When I was an undergraduate, one of the people I was taught by seemed to have an air of desperation and mute appeal whenever we scrutinised the floor rather than meet his eyes. I found it unbearable; it would make the seminars drag on (dull – I wanted to get to the interesting stuff!) and honestly, I felt kind of sorry for him. So I talked a lot (which I disliked, and disliked myself for not shutting up) but furthermore, I felt I was being forced into the position of the talkative student who risked looking daft just so that the tutor at least had something to build on. I wasn’t a quiet student, but I resented not being given the chance to be one.

When I started teaching, I was determined not to reproduce that dynamic but at the same time, didn’t want to pick on people. I think there’s room for silence as a pedagogical tool but it wasn’t something that I wanted to use on a regular basis. In addition, I knew what access requirements my students had requested; some of these requirements concerned seminar room dynamics.

Instead I got my students to talk in pairs, trios or small groups while I visited each group in turn, listening to what they had to say, encouraging them and making sure they would have something to offer. I then brought the whole seminar group together and elicited something out of each group. I don’t know how obvious it was to my students but everyone got the chance to speak in the seminar and usually did so.

Obviously this tactic wouldn’t work everywhere and in every type of seminar which is why I liked Sarah’s post so much. I also think that strategies for helping quiet students create a better environment for everyone – everyone gets a chance to participate, no one feels vaguely resentful like I did as an undergraduate, and these strategies help make a seminar a supportive environment where students can try out ideas.

Something I didn’t discuss was mental health as specific to PhD students; this isn’t due to me not caring but, rather, it being a bit too personal. Jessica has recently been writing about this – there’s more in the series, but I particularly liked PhD blues: mental health and the PhD student and Having “the chat” with your supervisor: what I talk about when I talk about depression.

I also like this post about the experience of doing a PhD while disabled or chronically ill and the sheer stubbornness it takes: disabled PhD students of the world unite, unite and take over

And yet our inability to show up has no significant bearing on our ability to contribute beautiful original things to the world. We have the experience of working successfully according to our own strategies: we must do, for how else could we be here, now? We have strategies to get around these walls in our world. We need only your support, your belief, and your acknowledgement that the stories here speak to a state of affairs whose days should be numbered.

In other words: we know how to do this. All we need is the right support, the right conditions. In this respect we are no different from any other PhD student, or any student, or any individual embarking on a project of any kind.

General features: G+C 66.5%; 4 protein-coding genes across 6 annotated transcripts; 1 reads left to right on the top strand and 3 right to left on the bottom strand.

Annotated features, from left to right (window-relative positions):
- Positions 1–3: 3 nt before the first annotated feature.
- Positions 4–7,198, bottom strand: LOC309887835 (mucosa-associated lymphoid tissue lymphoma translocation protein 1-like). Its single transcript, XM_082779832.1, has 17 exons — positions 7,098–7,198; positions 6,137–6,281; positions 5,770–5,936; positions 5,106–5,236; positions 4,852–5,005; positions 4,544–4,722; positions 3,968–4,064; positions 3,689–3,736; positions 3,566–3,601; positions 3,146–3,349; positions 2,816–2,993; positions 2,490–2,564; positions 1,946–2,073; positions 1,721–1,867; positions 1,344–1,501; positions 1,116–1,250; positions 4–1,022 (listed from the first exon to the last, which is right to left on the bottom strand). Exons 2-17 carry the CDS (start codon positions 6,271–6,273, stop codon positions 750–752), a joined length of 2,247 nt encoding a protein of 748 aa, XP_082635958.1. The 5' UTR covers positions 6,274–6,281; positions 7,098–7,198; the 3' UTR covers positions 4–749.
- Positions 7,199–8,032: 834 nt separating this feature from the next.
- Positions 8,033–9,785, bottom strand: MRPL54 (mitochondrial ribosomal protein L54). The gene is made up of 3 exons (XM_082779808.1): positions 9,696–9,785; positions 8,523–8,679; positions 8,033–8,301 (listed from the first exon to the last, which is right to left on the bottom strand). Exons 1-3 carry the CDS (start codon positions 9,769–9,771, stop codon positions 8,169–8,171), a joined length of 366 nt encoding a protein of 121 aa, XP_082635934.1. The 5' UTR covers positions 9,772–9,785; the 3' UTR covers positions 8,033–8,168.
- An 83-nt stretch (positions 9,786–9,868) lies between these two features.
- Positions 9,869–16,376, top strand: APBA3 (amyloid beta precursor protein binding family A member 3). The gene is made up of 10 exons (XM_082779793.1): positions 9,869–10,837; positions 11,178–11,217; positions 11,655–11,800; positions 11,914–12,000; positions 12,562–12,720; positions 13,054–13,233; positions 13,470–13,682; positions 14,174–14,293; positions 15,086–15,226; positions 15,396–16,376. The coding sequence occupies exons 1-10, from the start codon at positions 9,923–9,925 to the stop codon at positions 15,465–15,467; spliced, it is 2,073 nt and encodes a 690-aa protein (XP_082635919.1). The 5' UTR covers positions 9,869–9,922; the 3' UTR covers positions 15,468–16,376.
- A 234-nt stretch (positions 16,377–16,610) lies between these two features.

Every single PhD student has worked hard to be where they are. Every single disabled PhD student has had to do this work within a context where things may be harder than they are for your average bear. They are not the only ones. Nonetheless, their experiences represent a distinct category of experiences among many. As with so many things it is only by bringing these experiences before the eyes of the world that we can hope that things will ever improve.

Student mental health

I recently read a Time To Change blog post on starting university with a mental health problem and it made me wonder what advice I’d give to a student in that position.

I was an LGBT welfare officer at Nottingham and I considered it part of my role to know as much as possible about structures for student welfare and advice – everything from housing issues to sexual health – all of which stood me in good stead when I began teaching. If a student came to me with a problem, chances were that I’d know where to find information to help them – or at least know where to start looking.

Student mental health is one of the things I care a lot about and it both frustrates and terrifies me that information about student mental health can be so difficult to find on university websites. So with that in mind, here are three things that I’d especially like students to know.

Identify formal sources of support

You’ll probably be assigned a personal tutor who’ll be your first point of contact if you have any problems or issues. If you don’t click with them you can usually swap to someone with whom you’ll get on better. Some departments may have mentorship schemes where you can ask to be matched with a postgraduate researcher and have regular meetings with them.